We have written something like 155 posts on George Will, most of them criticisms of his arguments. “Why him?” people ask (they really do). If you follow the links to blogs discussing his articles and read the rarely published letters to the editor regarding them, you’ll find three basic types: (1) people who copy the whole op-ed to their web page, as if in some kind of sign of cyber approval; (2) people who talk about how they sometimes just have to disagree with him, despite their finding him a very intelligent and compelling writer; (3) people like me, who find his air of scholarship hollow, his premises too frequently dishonest or just wrong, and his conclusions weakly drawn when not just plain fallacious. That’s why we write about him.
But there is another reason. It’s still the reason we write about newspaper op-eds, and comparatively rarely about blogs. Detection of logical fallacies involves context. What is a straw man in one context, for instance, may not be a straw man in another context. In order to make a pedagogical point, for instance, a coach or a teacher may exaggerate the weakness of a particular course of action or point of view (Thanks to Scott for this example). In a similar fashion, poorly informed individuals may entertain lots of straw men concerning alternative views without knowing it. What’s wrong in their case is their ignorance of better arguments, not their malicious attempt to deceive. Whether that global ignorance is purposeful or not is another matter for another time.
The context of a high-caliber newspaper op-ed page, we maintain, ought to be another. We’d presume, I think fairly, that a newspaper such as the Washington Post aims to inform its readers. It has an interest therefore in the truth of the claims being alleged as true on its pages. Most of the newspaper aims to inform in a straightforward way. It does this so people can avoid the global ignorance about points of view, places, people, positions and postulations. This simple feature of the newspaper implies another one: the informative function of a newspaper ought to carry over on to its op-ed page. The op-ed page is worthless if it merely becomes a forum for the over-eager polemicist. It ought to be founded on the well-established facts of the world of honest reporting (not, for instance, the “scholars” of the American Enterprise Institute).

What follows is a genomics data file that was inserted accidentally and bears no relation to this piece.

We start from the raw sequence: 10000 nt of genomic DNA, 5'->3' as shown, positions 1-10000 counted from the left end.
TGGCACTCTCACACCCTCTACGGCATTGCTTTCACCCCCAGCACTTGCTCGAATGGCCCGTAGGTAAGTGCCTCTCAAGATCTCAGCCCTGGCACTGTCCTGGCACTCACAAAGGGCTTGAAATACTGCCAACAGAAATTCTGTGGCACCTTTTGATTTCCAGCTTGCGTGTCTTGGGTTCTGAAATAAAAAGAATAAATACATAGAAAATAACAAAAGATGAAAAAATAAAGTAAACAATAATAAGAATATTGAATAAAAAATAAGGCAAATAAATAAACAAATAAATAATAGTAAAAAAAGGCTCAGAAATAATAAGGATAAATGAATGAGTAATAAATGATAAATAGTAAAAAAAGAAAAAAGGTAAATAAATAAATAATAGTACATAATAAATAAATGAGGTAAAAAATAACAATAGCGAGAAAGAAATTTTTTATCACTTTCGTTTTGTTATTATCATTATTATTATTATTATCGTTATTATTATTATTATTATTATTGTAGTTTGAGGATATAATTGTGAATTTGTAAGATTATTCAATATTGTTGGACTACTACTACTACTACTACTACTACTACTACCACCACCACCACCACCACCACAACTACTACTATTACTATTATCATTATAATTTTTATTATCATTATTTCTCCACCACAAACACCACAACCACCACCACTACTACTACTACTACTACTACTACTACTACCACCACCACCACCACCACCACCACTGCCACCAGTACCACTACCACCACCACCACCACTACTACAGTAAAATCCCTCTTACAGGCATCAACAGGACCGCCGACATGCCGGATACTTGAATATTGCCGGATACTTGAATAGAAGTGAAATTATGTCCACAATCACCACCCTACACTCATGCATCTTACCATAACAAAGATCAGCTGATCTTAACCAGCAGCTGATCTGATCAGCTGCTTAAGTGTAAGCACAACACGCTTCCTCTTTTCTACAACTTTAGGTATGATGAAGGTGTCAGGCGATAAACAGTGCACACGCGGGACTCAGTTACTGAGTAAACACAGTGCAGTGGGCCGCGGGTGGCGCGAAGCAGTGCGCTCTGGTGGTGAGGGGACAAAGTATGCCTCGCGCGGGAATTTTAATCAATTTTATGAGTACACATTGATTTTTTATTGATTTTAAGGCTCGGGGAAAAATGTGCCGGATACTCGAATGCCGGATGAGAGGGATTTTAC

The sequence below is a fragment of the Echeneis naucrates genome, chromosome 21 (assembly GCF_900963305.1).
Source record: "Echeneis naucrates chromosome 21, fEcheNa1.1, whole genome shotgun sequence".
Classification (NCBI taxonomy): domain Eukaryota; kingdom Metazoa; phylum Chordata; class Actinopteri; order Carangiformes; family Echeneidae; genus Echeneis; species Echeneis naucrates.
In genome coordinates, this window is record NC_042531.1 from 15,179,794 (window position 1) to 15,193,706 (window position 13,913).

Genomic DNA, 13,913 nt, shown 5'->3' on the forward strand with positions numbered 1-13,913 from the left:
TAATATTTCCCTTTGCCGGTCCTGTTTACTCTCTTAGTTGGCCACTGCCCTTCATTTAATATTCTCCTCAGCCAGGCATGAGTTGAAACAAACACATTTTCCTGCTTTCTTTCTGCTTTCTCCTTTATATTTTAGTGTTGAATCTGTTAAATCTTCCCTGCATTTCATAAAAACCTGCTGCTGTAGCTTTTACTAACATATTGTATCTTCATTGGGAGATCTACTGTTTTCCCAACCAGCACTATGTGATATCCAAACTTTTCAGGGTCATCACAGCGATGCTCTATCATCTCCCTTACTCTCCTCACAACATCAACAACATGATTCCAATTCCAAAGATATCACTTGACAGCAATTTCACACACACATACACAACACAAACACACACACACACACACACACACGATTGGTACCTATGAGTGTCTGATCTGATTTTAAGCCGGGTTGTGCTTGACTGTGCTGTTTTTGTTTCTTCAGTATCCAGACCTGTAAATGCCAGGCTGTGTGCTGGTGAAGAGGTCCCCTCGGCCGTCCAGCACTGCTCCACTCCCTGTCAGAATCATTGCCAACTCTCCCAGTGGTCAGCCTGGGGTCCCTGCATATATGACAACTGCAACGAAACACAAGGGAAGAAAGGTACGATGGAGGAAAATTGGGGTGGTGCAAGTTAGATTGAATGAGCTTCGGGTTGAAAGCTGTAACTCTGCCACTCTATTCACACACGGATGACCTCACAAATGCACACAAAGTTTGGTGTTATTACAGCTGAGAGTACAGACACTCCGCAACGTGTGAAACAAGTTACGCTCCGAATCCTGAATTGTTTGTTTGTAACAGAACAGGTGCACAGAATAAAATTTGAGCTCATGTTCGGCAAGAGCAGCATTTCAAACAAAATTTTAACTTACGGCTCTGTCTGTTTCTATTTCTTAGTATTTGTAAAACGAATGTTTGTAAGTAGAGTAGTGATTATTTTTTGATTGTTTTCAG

But we ask too much. In the context of an article gloating about how fewer Americans believe in anthropogenic climate change, he writes:
In their new book, “SuperFreakonomics,” Steven D. Levitt, a University of Chicago economist, and Stephen J. Dubner, a journalist, worry about global warming but revive some inconvenient memories of 30 years ago. Then intelligent people agreed (see above) that global cooling threatened human survival. It had, Newsweek reported, “taken the planet about a sixth of the way toward the Ice Age average.” Some scientists proposed radical measures to cause global warming — for example, covering the arctic ice cap with black soot that would absorb heat and cause melting.
Levitt and Dubner also spoil some of the fun of the sort of the “think globally, act locally” gestures that are liturgically important in the church of climate change. For example, they say the “locavore” movement — people eating locally grown foods from small farms — actually increases greenhouse gas emissions. They cite research showing that only 11 percent of such emissions associated with food are in the transportation of it; 80 percent are in the production phase and, regarding emissions, big farms are much more efficient.
Newsweek is not a peer-reviewed scientific journal. Levitt and Dubner have been roundly criticized for their hacking it up (today’s theme!) on global warming (links later, still dealing with format issues). And that point, by the way, of locavoring it misses it widely–it’s not the transportation only, it’s the method of monoculture and petroleum-intensive production that people are trying to avoid.
Such countervailing facts should be obvious to anyone who has read the Post (I should hope). Alas.